Why couldn’t the ancient Peruvians cut a stone to look like this if a Spanish artist could do it today? Although the idea of a plant material melting stone looks implausible, the theory and science are gaining traction.
Scientists and archaeologists are trying to figure out how odd ancient Peruvian structures like the Sacsahuamán Complex were built. These magnificent structures are composed of enormous stones that our modern technology cannot move or arrange properly.
Is the answer a special plant that allowed ancient Peruvians to soften the stone, or were they aware of a mystery advanced old technology that could liquefy stones?
According to investigators Jan Peter de Jong, Christopher Jordan, and Jesus Gamarra, the stone walls at Cuzco show indications of being heated to a high temperature and vitrified, making the exterior glossy – and incredibly smooth.
In Spain, an artist may create works of art that look to have been created by softening stone and producing a beautiful piece from it. They look to be entirely incomprehensible. I was ready to use “mind-blowing,” but I refrained.
Jong, Jordan, and Gamarra conclude that “some form of high tech gadget was used to melt stone blocks, which were then put and allowed to cool next to hard, jigsaw-polygonal blocks already in situ” based on this discovery. The new stone would be fastened against these stones with near-perfect accuracy. Still, it would be a distinct block of granite surrounded by other unions and “melted” into their interlocking locations in the wall.”
“In this scenario,” David Hatcher Childress wrote in his book ancient technology in Peru and Bolivia, “power saws and drills would still cut and shape the stones as the walls were erected.”
According to Jong and Jordan, various ancient cultures worldwide we’re familiar with high-tech stone melting technology. “The stones on some of Cuzco’s historic alleys have been vitrified at a high temperature to give them their unique glassy quality,” they add.
“The temperatures must approach 1,100 degrees Celsius,” Jordon, de Jong, and Gamarra write, “and other ancient sites surrounding Cuzco, particularly Sacsayhuaman and Qenko, have displayed indicators of vitrification.” There’s also proof that the ancient Peruvians had access to a plant whose secretions softened rock, allowing it to be shaped into tight-fitting masonry.
In his book Exploration Fawcett, Colonel Fawcett wrote that he had heard the stones were glued together using a solvent that softened the rock to a clay-like consistency. Colonel Fawcett reported how he discovered that the stones were kept together by a liquid that softened the stone to a clay-like consistency.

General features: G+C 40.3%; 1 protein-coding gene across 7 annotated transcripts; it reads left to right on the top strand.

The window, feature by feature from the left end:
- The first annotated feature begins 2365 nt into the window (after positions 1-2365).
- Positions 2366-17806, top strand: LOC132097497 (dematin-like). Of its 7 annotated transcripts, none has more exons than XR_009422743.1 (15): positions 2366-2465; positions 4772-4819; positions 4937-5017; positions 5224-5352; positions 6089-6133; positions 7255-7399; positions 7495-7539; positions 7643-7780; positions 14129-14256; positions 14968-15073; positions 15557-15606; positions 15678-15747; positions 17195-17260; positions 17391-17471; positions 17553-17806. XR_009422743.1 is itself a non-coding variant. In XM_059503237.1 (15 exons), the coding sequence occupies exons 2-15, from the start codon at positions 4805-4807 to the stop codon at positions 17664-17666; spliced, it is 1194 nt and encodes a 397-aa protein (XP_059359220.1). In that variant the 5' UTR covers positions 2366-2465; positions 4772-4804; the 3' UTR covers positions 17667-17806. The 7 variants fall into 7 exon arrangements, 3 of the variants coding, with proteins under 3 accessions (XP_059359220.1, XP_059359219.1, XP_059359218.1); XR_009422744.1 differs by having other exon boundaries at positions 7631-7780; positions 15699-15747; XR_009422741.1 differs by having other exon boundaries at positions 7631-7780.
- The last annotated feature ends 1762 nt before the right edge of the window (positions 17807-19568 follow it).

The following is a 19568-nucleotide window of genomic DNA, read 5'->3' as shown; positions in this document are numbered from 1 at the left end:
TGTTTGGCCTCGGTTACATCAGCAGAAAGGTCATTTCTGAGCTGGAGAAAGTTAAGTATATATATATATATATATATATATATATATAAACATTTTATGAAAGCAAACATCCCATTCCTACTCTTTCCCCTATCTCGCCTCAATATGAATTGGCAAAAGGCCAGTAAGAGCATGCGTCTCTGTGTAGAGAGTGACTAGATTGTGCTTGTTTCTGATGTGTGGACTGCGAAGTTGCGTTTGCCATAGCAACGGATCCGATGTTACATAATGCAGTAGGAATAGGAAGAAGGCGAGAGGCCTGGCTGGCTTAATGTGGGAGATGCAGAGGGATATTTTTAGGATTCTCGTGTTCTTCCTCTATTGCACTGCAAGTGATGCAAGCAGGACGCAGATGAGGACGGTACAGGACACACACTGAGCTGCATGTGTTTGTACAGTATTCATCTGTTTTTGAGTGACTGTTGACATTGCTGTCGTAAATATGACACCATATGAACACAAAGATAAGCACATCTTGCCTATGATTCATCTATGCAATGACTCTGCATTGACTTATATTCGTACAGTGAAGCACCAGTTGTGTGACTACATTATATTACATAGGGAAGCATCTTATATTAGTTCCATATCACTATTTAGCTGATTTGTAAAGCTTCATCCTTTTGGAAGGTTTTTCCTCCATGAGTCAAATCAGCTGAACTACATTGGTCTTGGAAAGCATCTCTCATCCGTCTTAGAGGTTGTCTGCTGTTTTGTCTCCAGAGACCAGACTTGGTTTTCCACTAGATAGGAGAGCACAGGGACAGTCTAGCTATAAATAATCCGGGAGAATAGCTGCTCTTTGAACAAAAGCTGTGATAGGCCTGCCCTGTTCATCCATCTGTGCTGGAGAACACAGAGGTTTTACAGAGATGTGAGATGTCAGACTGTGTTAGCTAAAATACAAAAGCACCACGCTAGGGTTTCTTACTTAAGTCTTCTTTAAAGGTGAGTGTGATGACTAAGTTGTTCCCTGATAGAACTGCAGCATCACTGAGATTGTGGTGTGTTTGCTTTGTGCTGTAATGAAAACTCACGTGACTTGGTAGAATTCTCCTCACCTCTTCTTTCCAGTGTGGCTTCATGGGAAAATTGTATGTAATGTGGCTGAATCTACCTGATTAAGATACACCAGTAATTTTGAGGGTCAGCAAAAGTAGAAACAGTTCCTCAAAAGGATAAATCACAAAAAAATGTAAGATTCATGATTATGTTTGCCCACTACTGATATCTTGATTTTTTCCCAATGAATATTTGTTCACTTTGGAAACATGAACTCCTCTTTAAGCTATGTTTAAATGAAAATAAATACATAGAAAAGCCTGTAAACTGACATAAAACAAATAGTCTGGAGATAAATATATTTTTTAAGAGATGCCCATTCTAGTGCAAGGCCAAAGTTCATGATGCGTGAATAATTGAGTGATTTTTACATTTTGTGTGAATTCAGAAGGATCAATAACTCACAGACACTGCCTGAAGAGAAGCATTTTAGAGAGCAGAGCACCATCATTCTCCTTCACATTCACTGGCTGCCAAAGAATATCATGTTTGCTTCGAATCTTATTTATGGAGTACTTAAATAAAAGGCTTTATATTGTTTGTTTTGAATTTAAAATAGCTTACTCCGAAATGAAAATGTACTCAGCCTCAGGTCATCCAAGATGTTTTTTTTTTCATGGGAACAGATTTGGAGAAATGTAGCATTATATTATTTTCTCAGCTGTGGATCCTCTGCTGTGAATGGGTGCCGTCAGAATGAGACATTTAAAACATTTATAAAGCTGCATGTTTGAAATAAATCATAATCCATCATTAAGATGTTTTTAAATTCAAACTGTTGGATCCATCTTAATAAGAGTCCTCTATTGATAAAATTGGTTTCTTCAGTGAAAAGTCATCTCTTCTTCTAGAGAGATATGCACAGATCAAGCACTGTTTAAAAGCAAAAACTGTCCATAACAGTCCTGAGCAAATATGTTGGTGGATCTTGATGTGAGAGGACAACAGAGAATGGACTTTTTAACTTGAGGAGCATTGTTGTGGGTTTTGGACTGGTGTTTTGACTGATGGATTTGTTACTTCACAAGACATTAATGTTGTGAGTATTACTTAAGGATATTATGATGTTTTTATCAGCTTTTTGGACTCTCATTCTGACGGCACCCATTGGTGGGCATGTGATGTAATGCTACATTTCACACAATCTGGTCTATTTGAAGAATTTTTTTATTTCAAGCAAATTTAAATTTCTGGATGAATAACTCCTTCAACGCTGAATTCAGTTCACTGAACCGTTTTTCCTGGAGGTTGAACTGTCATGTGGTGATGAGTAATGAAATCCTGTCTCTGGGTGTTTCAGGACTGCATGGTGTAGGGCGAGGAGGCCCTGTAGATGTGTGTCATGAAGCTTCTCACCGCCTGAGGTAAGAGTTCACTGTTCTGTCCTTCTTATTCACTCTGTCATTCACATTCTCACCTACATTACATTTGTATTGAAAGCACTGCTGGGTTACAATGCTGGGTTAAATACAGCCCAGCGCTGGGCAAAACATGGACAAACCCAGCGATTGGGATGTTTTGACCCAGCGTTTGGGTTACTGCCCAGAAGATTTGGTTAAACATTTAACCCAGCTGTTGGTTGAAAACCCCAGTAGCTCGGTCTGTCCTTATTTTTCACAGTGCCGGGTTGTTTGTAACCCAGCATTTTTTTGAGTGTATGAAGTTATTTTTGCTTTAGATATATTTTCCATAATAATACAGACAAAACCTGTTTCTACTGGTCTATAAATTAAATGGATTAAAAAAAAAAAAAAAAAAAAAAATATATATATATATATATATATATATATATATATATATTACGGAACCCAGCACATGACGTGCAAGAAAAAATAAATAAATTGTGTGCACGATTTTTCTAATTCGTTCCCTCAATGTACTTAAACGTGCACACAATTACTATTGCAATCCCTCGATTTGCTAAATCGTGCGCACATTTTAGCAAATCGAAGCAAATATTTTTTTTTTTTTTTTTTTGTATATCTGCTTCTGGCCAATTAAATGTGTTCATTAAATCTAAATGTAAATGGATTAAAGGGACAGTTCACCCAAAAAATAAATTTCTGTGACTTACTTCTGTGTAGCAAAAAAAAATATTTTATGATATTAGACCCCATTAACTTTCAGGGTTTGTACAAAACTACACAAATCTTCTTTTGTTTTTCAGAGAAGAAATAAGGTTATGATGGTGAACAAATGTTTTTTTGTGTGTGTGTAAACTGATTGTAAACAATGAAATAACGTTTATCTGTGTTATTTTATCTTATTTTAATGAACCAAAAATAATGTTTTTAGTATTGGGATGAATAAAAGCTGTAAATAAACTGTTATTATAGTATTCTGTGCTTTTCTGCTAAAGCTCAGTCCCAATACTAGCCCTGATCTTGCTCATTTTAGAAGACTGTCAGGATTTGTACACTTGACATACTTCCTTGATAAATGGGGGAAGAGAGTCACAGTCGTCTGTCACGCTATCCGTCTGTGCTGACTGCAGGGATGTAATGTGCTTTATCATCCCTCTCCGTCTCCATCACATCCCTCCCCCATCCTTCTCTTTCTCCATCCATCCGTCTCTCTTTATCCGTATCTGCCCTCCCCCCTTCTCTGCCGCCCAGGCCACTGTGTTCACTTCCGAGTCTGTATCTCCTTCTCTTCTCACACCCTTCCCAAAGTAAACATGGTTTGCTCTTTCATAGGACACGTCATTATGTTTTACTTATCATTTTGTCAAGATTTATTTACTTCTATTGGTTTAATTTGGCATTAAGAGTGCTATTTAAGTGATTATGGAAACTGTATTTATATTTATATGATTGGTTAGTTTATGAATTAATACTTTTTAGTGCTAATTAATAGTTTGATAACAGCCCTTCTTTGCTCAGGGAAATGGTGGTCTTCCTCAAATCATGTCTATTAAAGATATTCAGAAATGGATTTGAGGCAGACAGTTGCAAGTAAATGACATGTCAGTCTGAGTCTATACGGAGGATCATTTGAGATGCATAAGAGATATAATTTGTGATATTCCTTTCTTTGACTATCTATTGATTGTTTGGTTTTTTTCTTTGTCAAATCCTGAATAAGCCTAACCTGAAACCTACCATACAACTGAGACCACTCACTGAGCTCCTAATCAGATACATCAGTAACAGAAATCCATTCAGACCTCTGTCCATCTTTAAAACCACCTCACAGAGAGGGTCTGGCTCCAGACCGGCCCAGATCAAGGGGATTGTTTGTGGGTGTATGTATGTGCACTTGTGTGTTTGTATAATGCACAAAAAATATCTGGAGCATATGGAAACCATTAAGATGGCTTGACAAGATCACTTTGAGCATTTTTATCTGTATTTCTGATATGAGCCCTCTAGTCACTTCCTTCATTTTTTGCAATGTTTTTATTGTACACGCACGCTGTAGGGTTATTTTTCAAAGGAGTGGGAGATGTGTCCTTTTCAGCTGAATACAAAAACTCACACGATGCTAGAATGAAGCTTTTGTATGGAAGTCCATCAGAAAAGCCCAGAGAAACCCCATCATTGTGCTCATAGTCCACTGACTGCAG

Brian Fawcett tells the following anecdote in the footnotes of his father’s book: A friend of his who worked at a mining site at 14,000 feet in Cerro de Pasco, Central Peru, uncovered a jar in an Incan or pre-Incan tomb.
He shattered the still-intact old wax seal when he opened the jar, mistaking it for chicha, an alcoholic beverage. Later, the pot was accidentally tipped over and landed on a rock.
“About 10 minutes later, I crouched over the rock and looked blankly at the spilled liquid,” Fawcett explained. It was no longer liquid, and the entire area where it was and the rock beneath it had become as mushy as wet cement! It seemed as though the stone had melted like wax when exposed to heat.”
Fawcett believes the plant may be found around the Pyrene River’s Chuncho area, with a reddish-brown leaf and a height of about afoot.
Another testimony comes from a researcher studying a rare Amazonian bird. He watched as she brushed a twig on the rock to create a nest. The fluid from the twig melts the rock, allowing the bird to build its nest through it.
Some may find it difficult to imagine that ancient Peruvians could have constructed such magnificent temples as Sacshuhuamán utilizing plant juice. Today, archaeologists and scientists are mystified as to how such gigantic structures were erected in Peru and other parts of the world.